One of the biggest trends affecting volunteer-supported organizations right now is the trend toward “micro-volunteering.”
More and more people – while highly motivated to volunteer – are demanding more flexibility in when, where and how they donate their time. With fallout from the pandemic, the ever-increasing cost of living and a renewed focus on work-life balance, people are taking a hard look at how they spend their time.
Volunteers are increasingly attracted to organizations where they can come in, do a specific task, then leave. Committed roles are becoming less and less appealing to a majority of volunteers.
I am generalizing, of course. There are still many people who are happy to take on those types of roles. The trend, though, is toward more micro- or project-based volunteering.
The more of these types of opportunities your organization can offer, the more attractive you will be to potential volunteers, and you can focus your committed volunteers on the roles that require that commitment.
What does a micro-volunteering role look like?
Start by taking out the word “role”. Role implies a steady, consistent effort on the part of the volunteer. Replace “role” with “task” and you’ll be nearer the mark.
On the simplest level, a micro-volunteering task is one that takes little or no training, can be done at one sitting in a couple of hours—stuffing envelopes for a mass mail-out, serving dinner in a soup kitchen or picking up garbage along a salmon stream for example.
Taken to the top level, though, it can mean bringing in highly-skilled professionals to do one-off work for the organization— a lawyer volunteering to go over a new contract for you, a specialty speaker to train your coaches or an accountant to help you through an audit. And everything in between.
How do you find appropriate tasks for micro-volunteers? Roles for volunteers are usually just a series of tasks. Make a list of the various tasks a volunteer role involves. Look at each one and determine if, maybe with some adjustment, it could stand alone.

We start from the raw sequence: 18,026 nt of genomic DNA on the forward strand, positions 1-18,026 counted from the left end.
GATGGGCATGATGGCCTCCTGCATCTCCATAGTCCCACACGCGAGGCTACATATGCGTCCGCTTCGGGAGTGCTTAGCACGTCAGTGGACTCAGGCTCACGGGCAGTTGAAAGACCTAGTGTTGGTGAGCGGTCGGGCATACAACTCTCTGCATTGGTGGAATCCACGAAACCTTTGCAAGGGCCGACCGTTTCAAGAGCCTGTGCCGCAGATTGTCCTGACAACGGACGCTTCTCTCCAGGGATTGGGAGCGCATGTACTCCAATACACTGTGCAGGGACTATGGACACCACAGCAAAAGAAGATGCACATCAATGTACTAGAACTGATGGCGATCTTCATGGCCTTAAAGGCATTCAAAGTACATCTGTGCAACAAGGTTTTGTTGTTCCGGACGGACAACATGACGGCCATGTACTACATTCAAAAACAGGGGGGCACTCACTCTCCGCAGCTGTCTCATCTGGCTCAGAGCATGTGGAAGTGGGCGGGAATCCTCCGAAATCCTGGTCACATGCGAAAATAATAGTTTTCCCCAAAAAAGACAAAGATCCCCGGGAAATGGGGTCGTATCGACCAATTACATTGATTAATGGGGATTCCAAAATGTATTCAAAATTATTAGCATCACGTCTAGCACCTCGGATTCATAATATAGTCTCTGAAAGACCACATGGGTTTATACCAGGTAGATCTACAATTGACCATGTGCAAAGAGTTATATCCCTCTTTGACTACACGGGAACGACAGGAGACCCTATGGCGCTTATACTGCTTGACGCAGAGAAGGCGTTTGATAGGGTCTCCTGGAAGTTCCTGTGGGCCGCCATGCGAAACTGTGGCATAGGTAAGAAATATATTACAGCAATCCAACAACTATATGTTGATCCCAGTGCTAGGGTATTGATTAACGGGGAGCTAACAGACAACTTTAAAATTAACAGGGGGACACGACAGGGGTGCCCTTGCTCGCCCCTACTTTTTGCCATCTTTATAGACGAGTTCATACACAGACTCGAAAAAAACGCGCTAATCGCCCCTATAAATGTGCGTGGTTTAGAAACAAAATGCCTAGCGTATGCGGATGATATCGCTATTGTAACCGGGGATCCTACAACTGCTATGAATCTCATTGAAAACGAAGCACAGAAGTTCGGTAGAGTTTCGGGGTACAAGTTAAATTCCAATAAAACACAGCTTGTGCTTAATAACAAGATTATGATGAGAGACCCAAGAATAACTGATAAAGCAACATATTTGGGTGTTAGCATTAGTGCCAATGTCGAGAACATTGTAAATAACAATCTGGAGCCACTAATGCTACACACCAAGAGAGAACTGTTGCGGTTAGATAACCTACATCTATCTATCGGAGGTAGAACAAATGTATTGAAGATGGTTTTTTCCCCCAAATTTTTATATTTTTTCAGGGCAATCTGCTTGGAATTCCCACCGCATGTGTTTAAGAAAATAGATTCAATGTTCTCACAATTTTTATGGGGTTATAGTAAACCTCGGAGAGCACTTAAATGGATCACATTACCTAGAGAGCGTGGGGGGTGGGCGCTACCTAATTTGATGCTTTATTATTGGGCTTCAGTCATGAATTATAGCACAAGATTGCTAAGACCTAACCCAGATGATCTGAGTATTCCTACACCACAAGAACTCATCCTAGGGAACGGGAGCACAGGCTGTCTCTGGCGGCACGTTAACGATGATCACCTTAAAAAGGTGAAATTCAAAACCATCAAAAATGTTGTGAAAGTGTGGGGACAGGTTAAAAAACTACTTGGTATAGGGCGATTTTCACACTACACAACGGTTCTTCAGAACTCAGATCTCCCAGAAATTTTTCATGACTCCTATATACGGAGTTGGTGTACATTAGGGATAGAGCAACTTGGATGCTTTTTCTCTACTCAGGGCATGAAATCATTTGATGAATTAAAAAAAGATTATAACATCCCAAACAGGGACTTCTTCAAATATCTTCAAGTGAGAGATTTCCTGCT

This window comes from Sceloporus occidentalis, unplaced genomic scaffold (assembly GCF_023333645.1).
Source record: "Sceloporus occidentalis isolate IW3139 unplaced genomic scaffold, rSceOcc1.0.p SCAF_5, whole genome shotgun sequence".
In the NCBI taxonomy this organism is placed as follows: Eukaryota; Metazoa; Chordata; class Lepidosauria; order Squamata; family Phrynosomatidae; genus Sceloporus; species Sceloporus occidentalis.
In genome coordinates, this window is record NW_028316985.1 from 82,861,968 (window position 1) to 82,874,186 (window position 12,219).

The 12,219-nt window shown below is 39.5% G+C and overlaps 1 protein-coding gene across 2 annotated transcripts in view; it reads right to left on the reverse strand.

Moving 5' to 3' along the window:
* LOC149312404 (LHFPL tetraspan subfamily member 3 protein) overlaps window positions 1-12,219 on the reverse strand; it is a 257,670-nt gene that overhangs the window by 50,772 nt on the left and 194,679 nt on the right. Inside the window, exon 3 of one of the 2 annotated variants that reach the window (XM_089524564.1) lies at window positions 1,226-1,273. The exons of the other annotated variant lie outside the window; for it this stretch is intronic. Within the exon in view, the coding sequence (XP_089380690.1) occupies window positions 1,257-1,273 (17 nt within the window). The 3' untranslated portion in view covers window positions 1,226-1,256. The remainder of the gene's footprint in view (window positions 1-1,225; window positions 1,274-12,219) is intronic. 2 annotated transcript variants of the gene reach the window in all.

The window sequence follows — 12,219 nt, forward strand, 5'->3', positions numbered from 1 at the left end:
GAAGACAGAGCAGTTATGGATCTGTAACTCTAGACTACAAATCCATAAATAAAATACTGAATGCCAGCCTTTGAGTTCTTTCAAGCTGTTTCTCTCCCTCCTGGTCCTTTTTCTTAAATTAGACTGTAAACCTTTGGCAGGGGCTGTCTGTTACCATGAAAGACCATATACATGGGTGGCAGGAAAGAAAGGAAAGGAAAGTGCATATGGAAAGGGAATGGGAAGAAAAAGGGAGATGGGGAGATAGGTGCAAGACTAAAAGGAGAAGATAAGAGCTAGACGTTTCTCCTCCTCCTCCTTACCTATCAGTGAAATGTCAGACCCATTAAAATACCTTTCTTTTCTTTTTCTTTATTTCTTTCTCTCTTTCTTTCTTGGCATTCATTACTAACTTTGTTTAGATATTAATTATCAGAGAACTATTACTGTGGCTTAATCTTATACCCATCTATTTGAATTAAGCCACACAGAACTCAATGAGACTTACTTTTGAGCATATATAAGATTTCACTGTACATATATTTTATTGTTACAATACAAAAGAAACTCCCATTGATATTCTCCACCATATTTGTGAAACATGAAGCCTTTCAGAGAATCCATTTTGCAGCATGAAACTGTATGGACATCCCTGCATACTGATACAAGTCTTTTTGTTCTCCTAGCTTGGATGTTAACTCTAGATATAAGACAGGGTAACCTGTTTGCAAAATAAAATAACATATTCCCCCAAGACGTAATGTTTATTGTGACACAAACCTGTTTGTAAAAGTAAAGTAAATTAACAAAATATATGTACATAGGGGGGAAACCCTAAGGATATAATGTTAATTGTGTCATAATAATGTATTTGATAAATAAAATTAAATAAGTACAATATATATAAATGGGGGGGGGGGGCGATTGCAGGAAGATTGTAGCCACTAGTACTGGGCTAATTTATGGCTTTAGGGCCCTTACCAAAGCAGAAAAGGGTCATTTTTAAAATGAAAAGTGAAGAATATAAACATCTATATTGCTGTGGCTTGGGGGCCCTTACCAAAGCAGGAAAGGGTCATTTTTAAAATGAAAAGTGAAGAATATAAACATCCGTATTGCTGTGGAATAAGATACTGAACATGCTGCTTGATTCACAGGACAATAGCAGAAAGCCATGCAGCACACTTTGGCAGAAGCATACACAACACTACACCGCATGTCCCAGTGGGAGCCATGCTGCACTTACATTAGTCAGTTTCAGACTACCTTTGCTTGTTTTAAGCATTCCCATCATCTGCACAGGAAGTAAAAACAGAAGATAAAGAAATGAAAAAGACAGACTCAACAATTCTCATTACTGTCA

Consider the role of a groundskeeper at a care home. Some of the tasks they would do would be to mow lawns, shovel snow, weed flowerbeds, rake leaves, prune bushes, etc. Pull out the one task of raking leaves. Planned carefully, it only needs to be done once a year, with maybe a quick follow up a few weeks later. This would be a perfect micro-volunteering opportunity. Or take the task of pruning. Again, it’s something that only happens a couple of times a year, depending on the types of bushes you have. This is an excellent chance for someone with gardening or arborist experience to come in and help.
You will probably still need a groundskeeper to do the repetitive tasks, but that role now has significantly fewer hours for that volunteer and, therefore, it becomes easier to fill.
You may be feeling that recruiting will take over your day. It doesn’t have to. You probably have a page on your website dedicated to volunteers and volunteer opportunities. Create a section on that page (hmm, opportunity for a skilled techie?) dedicated to micro-volunteering opportunities. Put in all the wish-list tasks that you have,
Then promote them on social media.
Just as you do (or ought to be doing) for your more long-term roles, post about the micro-volunteering section on the various platforms you use. Note, you don’t need to promote each opportunity, just promote the section. By posting that you have several short-term or one-off tasks available, and linking to the section with the details, you save yourself a lot of time. And you also get the attention of those people who are attracted to the micro-volunteering model.
The bonus to that is, with it being on the same page as the other opportunities, all your tasks and positions gain exposure.
Be patient. At first it will seem like everything is taking longer and being done less effectively. However, once you have built the processes and frameworks, created the templates and cheat sheets for each of the tasks, things will speed up and run more smoothly.
It may never be as easy as when a single person filled a role that encompassed a number of tasks, but it is becoming harder and harder to find someone who will take on that level of commitment. It is better that things be done piecemeal than not done at all, or done only through burning out your dedicated volunteers.
Good luck, and if you need help, let me know.
This article is written by or on behalf of an outsourced columnist and does not necessarily reflect the views of Castanet.